Cybersecurity researchers have uncovered a set of malicious artifacts that they say is part of a sophisticated toolkit targeting Apple macOS systems.
“As of now, these samples are still largely undetected and very little information is available about any of them,” Bitdefender researchers Andrei Lapusneanu and Bogdan Botezatu said in a preliminary report published on Friday.
The Romanian firm’s analysis is based on an examination of four samples that were uploaded to VirusTotal by an unnamed victim. The earliest sample dates back to April 18, 2023.
Two of the three malicious programs are said to be generic Python-based backdoors that are designed to target Windows, Linux, and macOS systems. The payloads have been collectively dubbed JokerSpy.
The first constituent is shared.dat, which, once launched, runs an operating system check (0 for Windows, 1 for macOS, and 2 for Linux) and establishes contact with a remote server to fetch additional instructions for execution.
This includes gathering system information, running commands, downloading and executing files on the victim machine, and terminating itself.
On devices running macOS, Base64-encoded content retrieved from the server is written to a file named “/Users/Shared/AppleAccount.tgz” that’s subsequently unpacked and launched as the “/Users/Shared/TempUser/AppleAccountAssistant.app” application.
The same routine, on Linux hosts, validates the operating system distribution by checking the “/etc/os-release” file. It then proceeds to write C code to a temporary file “tmp.c,” which is compiled to a file called “/tmp/.ICE-unix/git” using the cc command on Fedora and gcc on Debian.
Bitdefender said it also found a “more potent backdoor” among the samples, a file labeled “sh.py” that comes with an extensive set of capabilities to gather system metadata, enumerate files, delete files, execute commands and files, and exfiltrate encoded data in batches.
The third component is a FAT binary known as xcc that’s written in Swift and targets macOS Monterey (version 12) and newer. The file houses two Mach-O files for the twin CPU architectures, x86 Intel and ARM M1.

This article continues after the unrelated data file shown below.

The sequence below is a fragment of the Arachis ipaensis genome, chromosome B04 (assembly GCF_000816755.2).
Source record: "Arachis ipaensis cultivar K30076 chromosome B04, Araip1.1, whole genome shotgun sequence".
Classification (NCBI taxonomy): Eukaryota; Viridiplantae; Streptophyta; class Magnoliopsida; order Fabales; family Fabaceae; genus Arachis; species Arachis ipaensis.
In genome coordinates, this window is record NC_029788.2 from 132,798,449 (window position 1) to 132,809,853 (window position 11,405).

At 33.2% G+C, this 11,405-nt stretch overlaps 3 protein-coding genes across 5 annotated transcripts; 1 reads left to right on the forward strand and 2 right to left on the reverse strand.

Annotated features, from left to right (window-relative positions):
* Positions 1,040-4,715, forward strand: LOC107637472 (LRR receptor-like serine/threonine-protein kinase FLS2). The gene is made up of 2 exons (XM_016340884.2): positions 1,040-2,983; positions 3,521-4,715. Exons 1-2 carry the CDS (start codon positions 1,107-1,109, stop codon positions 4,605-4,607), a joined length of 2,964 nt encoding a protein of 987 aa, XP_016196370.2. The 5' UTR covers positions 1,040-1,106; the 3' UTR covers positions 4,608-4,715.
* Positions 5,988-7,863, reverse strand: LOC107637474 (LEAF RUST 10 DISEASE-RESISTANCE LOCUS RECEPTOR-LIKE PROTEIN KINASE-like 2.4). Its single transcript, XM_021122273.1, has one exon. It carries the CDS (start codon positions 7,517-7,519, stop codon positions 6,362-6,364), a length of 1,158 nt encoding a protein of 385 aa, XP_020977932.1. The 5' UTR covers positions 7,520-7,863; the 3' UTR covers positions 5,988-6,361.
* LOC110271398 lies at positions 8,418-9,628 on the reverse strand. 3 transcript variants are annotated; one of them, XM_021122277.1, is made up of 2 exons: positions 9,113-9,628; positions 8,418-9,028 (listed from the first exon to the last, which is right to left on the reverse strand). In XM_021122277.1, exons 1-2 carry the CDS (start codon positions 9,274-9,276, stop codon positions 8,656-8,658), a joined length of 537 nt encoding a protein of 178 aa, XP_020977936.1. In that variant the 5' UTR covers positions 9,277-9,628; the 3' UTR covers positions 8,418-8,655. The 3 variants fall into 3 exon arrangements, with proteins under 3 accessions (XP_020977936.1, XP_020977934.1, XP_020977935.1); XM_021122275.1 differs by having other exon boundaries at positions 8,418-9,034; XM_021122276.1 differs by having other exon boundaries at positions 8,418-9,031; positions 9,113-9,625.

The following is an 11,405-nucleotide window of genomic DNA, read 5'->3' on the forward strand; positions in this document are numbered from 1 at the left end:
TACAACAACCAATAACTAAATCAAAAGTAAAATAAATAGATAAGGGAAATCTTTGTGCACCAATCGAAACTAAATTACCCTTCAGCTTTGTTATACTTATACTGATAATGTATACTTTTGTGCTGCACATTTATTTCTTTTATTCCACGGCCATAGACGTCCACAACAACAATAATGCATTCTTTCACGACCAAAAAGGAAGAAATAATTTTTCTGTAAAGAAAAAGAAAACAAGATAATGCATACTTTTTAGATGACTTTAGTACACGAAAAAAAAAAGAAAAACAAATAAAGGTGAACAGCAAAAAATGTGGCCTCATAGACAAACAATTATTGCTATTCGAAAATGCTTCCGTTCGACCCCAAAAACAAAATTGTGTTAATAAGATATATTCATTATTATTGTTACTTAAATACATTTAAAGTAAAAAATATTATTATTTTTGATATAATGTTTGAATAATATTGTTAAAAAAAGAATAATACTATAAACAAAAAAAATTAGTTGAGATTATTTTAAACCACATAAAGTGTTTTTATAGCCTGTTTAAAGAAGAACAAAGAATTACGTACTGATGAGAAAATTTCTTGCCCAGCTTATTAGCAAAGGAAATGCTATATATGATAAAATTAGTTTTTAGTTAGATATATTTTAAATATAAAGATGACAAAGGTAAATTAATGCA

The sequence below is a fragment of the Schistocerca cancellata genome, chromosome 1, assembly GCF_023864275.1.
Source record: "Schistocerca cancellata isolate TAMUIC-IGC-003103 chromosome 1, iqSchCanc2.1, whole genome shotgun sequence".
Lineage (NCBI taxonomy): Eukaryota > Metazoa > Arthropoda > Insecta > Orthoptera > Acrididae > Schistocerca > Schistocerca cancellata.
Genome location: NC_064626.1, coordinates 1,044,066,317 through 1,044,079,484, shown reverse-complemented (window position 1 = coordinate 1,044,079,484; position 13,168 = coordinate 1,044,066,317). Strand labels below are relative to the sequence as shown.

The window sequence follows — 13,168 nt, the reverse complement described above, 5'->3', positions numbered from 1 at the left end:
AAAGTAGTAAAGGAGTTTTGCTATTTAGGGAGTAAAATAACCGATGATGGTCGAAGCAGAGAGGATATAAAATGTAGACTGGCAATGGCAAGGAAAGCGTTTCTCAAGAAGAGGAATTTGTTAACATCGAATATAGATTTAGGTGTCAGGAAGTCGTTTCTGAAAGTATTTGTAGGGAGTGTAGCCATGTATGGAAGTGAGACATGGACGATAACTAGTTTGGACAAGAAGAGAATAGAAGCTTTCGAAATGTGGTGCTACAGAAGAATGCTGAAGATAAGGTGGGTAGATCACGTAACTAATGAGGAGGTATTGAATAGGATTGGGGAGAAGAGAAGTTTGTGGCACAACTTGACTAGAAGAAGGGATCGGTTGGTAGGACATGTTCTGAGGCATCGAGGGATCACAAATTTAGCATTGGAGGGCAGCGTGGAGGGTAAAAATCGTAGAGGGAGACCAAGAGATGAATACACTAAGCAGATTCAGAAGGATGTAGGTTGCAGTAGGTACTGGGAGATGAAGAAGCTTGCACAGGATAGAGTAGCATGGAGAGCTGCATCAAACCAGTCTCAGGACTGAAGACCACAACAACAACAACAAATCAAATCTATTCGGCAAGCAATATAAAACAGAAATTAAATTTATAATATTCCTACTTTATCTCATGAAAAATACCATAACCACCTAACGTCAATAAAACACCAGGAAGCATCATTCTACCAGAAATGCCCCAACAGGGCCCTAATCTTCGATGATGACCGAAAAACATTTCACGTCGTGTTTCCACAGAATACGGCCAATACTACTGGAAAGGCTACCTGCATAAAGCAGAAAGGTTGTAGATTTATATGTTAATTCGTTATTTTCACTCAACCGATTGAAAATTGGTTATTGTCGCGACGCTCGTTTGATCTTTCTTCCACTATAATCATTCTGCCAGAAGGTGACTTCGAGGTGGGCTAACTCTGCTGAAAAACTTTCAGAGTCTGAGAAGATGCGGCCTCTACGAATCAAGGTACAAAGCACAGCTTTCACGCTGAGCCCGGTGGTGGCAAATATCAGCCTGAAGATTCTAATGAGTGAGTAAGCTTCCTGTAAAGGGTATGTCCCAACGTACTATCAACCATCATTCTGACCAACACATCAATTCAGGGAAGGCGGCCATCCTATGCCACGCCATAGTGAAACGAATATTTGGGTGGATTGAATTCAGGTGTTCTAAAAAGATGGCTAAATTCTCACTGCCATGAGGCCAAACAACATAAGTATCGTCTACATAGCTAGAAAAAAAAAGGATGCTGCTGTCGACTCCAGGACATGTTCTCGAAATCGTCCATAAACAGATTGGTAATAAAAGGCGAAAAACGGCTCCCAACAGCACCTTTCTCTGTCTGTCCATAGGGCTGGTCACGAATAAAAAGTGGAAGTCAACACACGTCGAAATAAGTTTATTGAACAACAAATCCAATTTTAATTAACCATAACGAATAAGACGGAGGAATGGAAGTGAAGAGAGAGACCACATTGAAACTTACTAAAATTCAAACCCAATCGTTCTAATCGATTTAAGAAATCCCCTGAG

“Its primary purpose is apparently to check permissions before using a potential spyware component (probably to capture the screen) but does not include the spyware component itself,” the researchers said.
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“This leads us to believe that these files are part of a more complex attack and that several files are missing from the system we investigated.”
xcc’s spyware connections stem from a path identified within the file content, “/Users/joker/Downloads/Spy/XProtectCheck/” and the fact that it checks for permissions such as Disk Access, Screen Recording, and Accessibility.
The identity of the threat actors behind the activity is unknown as yet. It’s currently also not clear how initial access is obtained, and if it involves an element of social engineering or spear-phishing.
The disclosure comes a little over two weeks after Russian cybersecurity company Kaspersky disclosed that iOS devices have been targeted as part of a sophisticated and long-running mobile campaign dubbed Operation Triangulation that began in 2019.